Very few AFC methods have been implemented; however, a study [10] comparing \(\texttt {HGT}+\texttt {FP}\) [16] and \(\texttt {DCM}_{NJ}\) [9] showed that \(\texttt {DCM}_{NJ}\) had better accuracy. Since the theory does not predict this, the results on simulated data suggest that the use of \(\texttt {NJ}\) to construct trees on subsets and then combine the trees using a supertree method may be empirically advantageous compared to methods that combine quartet trees that are estimated independently. Unfortunately, the reliance on a supertree method to combine subset trees means that \(\texttt {DCM}_{NJ}\) is unlikely to scale to ultralarge datasets, because no current supertree method has shown the ability to maintain good accuracy and reasonable running times on large datasets [19].
The purpose of this paper is to describe a new polynomial time AFC phylogeny estimation method that should improve on \(\texttt {DCM}_{NJ}{:}\) it is designed to have comparable accuracy to \(\texttt {DCM}_{NJ}\) but also to be able to analyze ultralarge datasets (i.e., more than 100,000 sequences). The basic approach of this new method is similar to \(\texttt {DCM}_{NJ}\) in that it uses divideandconquer, applies neighbor joining to subsets of the sequence dataset, and then merges the subtrees together. However, it differs from \(\texttt {DCM}_{NJ}\) in a few important ways, which we describe below. Most importantly, it divides the taxon set into disjoint subsets and then merges the subset trees without relying on any supertree method; thus, it avoids the challenge of relying on existing supertree methods, none of which are likely to scale to large datasets. We present the results here initially for the CFN model, and then extend the results for the Generalized Time Reversible (GTR) model [20]. Our arguments for correctness are very similar to those in [16, 17].
Background material
Absolute fast convergence under the CFN model
Under the Cavender–Farris–Neyman (CFN) model, we have a rooted binary tree T and substitution probabilities p(e) on the edges e of T. The state at the root is 0 or 1 with equal probability, and the state changes on edge e with probability p(e), with \(0< p(e) < 0.5\) for all edges e. This model can be used for sequence evolution by requiring that all the sites evolve i.i.d. down the tree. Finally, we define \(w(e) = \frac{1}{2}\log (12p(e)).\) We also define \(CFN_{f,g}\) to be the set of all CFN model trees \((T,\Theta )\) (where \(\Theta\) denotes the set of numeric parameters on the edges) with \(f \le w(e) \le g\) for all edges in T, for arbitrarily selected positive real numbers \(f \le g.\)
Definition 1
A phylogeny estimation method \(\Phi\) is said to be absolute fast converging (AFC) under the CFN model if, for all positive values \(f,g,\epsilon\) (with \(f \le g\)), there is a polynomial p such that for all CFN model trees \((T,\Theta )\) in \(CFN_{f,g}\) the method \(\Phi\) will recover the unrooted tree topology T given sequences of length p(n) with probability at least \(1  \epsilon.\) Note that the polynomial will in general depend on f, g and \(\epsilon\).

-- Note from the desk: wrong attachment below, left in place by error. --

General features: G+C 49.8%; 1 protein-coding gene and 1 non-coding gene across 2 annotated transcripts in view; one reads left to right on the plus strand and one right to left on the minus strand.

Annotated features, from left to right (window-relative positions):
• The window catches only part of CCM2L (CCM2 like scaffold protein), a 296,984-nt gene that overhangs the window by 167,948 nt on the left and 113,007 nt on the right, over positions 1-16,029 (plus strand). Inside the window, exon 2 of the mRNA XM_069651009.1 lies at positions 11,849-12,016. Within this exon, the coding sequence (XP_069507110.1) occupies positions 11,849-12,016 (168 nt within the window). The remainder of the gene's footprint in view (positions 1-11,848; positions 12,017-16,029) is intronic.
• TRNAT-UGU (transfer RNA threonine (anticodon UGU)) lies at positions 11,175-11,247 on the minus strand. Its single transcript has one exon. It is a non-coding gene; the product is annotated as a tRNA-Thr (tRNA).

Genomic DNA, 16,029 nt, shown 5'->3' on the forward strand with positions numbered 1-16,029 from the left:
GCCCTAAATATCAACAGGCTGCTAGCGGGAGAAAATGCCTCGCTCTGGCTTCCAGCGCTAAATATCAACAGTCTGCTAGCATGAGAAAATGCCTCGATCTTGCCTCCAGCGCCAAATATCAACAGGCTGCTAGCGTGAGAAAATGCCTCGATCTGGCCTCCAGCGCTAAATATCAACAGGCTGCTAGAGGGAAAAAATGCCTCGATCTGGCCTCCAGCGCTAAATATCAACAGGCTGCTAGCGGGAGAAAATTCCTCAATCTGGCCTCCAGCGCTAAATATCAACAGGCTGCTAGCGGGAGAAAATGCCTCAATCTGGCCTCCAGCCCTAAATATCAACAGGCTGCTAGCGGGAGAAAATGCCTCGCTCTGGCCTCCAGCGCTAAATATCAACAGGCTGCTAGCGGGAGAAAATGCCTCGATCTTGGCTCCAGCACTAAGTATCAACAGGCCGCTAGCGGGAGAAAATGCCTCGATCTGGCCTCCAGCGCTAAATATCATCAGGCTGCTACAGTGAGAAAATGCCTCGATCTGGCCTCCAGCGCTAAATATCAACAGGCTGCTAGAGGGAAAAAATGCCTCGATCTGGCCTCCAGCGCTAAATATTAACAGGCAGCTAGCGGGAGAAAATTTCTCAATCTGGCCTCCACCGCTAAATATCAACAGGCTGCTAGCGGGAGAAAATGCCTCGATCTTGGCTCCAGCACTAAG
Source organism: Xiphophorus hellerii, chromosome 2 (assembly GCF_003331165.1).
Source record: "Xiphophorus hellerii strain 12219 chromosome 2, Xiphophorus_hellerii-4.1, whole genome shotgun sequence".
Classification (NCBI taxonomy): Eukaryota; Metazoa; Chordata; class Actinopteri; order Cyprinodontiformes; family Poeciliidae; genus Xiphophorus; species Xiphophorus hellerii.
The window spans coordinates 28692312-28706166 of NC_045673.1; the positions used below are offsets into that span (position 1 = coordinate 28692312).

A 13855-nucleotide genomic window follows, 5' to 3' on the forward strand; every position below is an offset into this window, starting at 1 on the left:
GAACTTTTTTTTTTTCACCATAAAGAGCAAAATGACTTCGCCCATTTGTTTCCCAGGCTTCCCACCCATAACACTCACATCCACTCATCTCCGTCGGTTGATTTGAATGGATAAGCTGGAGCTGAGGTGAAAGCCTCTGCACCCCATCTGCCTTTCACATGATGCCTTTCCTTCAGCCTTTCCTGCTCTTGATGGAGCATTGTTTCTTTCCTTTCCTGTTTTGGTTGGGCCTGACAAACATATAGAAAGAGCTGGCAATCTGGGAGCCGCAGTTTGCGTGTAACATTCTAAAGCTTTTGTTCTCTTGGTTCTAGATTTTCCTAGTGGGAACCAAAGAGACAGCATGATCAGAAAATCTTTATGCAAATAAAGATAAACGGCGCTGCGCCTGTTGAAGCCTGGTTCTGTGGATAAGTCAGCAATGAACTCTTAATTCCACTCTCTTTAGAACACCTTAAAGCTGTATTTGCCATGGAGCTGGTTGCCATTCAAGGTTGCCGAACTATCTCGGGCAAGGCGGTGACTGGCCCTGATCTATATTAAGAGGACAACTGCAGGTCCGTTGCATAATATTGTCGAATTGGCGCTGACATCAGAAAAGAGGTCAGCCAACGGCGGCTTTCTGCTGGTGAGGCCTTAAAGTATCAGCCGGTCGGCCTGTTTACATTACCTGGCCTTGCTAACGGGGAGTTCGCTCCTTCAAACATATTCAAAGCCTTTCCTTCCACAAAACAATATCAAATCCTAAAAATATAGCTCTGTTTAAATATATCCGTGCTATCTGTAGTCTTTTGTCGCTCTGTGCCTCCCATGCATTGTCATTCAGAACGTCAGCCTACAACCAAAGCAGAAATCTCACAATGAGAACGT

DCM\(_{NJ}\) + SQS: an AFC method with good empirical performance but low scalability
Here we describe the approach used in [9] called “DCM\(_{NJ}\) + SQS”, which was shown to have high accuracy in simulation studies with up to 1600 sequences [10]. (Note: “DCM” refers to “diskcovering method” and “SQS” refers to the “short quartet support” criterion; see [5, 9]). The input is a set of sequences generated by an unknown model tree and a dissimilarity matrix d (i.e., a symmetric matrix that is zero on the diagonal) where \(d_{ij}\) is the estimated distance between taxa \(s_i\) and \(s_j,\) based on the selected sequence evolution model. For example, when the model is CFN, then \(d_{ij} =  \frac{1}{2}\ln (1 2 H_{ij})\) will be the “empirical CFN distance”, where \(H_{ij}\) is the Hamming distance between sequences i and j divided by the sequence length (i.e., the normalized Hamming distances). Note that these empirical CFN distances converge in probability to \(D_{ij} = \frac{1}{2}\log ( 1 2E_{ij})\) where \(E_{ij}\) is the expected normalized Hamming distance between sequences in leaves i and j, and that D is an additive matrix for the model tree. \(\texttt {DCM}_{NJ}+\texttt {SQS}\) uses a twophase structure, as follows.

Phase 1: A set \(\mathcal {T}\) of \(O(n^2)\) trees is computed, with at most one tree \(t_q\) for each entry q in the dissimilarity matrix d.

Phase 2: All the trees in \(\mathcal {T}\) are scored using the SQS criterion (where “SQS” refers to the short quartet support, defined in [9]) and the bestscoring tree is returned.
Before we can describe these phases, we need to provide some definitions.
Definition 2
(From [21]) For the given dissimilarity matrix d and positive real number q, we define the threshold graph TG(d, q) to be the graph with the n taxa as the vertex set and edges (i, j) if and only if \(d_{ij} \le q.\) We also assign weight \(d_{ij}\) to each edge (i, j) in TG(d, q). Hence, \(TG(d,\infty )\) denotes the complete graph with edge weights given by the dissimilarity matrix d.
We use a standard technique, called the Four Point Method, to compute quartet trees (i.e., unrooted binary trees on four leaves) that is based on the Four Point Condition [22].
Definition 3
(From [7]) Given a fourtaxon set \(\{u,v,w,z\}\) and a dissimilarity matrix d, the Four Point Method (\(\texttt {FPM}\)) infers tree uvwz (meaning the quartet tree with an edge separating u, v from w, z) if \(d(u,v) + d(w,z) \le \min \{ d(u,w) + d(v,z), d(u,z) + d(v,w)\}.\) If equality holds, then the \(\texttt {FPM}\) infers an arbitrary topology.